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Rethinking Superdeterminism

FRONTIERS IN PHYSICS 8 (2020) ARTN 139

S Hossenfelder, T Palmer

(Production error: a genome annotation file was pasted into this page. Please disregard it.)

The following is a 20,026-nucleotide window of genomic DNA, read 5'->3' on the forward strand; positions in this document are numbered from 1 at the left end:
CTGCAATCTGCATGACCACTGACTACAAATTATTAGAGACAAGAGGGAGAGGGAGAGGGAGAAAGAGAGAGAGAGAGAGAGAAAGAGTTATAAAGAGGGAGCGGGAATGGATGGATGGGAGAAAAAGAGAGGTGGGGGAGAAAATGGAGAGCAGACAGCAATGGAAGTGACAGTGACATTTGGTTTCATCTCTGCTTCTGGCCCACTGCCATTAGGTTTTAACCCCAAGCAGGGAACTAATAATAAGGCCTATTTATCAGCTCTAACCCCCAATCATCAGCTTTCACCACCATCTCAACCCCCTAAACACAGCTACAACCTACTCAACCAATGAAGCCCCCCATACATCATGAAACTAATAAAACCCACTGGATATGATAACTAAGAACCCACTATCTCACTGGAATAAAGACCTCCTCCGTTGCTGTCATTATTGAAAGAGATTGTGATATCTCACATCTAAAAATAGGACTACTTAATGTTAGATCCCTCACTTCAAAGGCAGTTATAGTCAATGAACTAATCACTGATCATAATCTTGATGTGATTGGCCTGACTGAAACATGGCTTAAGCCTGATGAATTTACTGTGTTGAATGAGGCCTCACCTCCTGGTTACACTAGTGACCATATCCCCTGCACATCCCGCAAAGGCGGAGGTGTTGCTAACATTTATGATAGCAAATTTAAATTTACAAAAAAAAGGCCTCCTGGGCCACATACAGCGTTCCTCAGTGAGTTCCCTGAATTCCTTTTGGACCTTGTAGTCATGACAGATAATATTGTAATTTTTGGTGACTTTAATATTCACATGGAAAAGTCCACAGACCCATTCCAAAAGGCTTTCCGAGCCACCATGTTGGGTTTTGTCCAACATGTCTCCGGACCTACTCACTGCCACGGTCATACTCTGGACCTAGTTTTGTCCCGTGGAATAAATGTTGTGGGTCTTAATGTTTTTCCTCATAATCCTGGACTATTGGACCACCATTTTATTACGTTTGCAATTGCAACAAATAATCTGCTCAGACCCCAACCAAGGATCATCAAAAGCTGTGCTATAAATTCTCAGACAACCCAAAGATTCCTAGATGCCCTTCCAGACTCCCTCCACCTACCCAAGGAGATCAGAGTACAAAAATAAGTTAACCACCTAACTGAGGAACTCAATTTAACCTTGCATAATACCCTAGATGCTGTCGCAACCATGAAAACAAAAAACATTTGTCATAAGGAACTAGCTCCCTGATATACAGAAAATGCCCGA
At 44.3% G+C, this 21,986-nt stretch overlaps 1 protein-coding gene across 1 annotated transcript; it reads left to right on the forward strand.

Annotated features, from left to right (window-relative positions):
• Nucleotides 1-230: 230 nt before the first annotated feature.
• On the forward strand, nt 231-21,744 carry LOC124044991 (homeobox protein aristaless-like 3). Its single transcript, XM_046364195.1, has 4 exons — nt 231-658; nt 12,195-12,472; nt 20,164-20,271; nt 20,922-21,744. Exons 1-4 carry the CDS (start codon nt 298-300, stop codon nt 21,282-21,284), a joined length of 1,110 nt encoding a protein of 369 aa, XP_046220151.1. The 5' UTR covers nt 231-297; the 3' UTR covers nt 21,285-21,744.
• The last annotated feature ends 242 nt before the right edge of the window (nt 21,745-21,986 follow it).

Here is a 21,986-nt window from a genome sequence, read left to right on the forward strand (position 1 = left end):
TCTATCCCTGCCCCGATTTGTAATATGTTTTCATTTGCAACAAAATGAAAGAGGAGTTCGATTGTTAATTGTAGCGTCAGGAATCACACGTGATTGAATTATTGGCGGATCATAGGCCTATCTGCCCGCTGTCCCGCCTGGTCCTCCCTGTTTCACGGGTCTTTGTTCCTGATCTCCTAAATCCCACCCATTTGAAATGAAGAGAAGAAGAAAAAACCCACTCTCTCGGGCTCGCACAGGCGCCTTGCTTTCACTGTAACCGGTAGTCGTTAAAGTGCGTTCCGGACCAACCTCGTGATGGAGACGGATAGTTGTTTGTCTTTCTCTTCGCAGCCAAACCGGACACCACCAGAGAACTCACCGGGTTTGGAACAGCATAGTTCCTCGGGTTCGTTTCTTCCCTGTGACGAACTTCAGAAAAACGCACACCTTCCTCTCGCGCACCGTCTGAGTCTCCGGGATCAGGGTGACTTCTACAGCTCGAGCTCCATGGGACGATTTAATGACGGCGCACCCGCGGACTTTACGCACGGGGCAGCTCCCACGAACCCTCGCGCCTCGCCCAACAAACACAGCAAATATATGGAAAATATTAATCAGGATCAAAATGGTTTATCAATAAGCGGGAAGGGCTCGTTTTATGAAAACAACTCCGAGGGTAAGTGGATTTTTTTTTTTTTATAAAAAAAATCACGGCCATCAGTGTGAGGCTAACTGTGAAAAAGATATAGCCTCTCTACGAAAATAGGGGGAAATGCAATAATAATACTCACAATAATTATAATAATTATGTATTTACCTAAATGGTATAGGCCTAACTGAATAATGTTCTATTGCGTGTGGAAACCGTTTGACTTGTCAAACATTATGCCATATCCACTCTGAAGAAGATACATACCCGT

© Copyright © 2020 Hossenfelder and Palmer. Quantum mechanics has irked physicists ever since its conception more than 100 years ago. While some of the misgivings, such as it being unintuitive, are merely aesthetic, quantum mechanics has one serious shortcoming: it lacks a physical description of the measurement process. This “measurement problem” indicates that quantum mechanics is at least an incomplete theory—good as far as it goes, but missing a piece—or, more radically, is in need of complete overhaul. Here we describe an approach which may provide this sought-for completion or replacement: Superdeterminism. A superdeterministic theory is one which violates the assumption of Statistical Independence (that distributions of hidden variables are independent of measurement settings). Intuition suggests that Statistical Independence is an essential ingredient of any theory of science (never mind physics), and for this reason Superdeterminism is typically discarded swiftly in any discussion of quantum foundations. The purpose of this paper is to explain why the existing objections to Superdeterminism are based on experience with classical physics and linear systems, but that this experience misleads us. Superdeterminism is a promising approach not only to solve the measurement problem, but also to understand the apparent non-locality of quantum physics. Most importantly, we will discuss how it may be possible to test this hypothesis in an (almost) model independent way.


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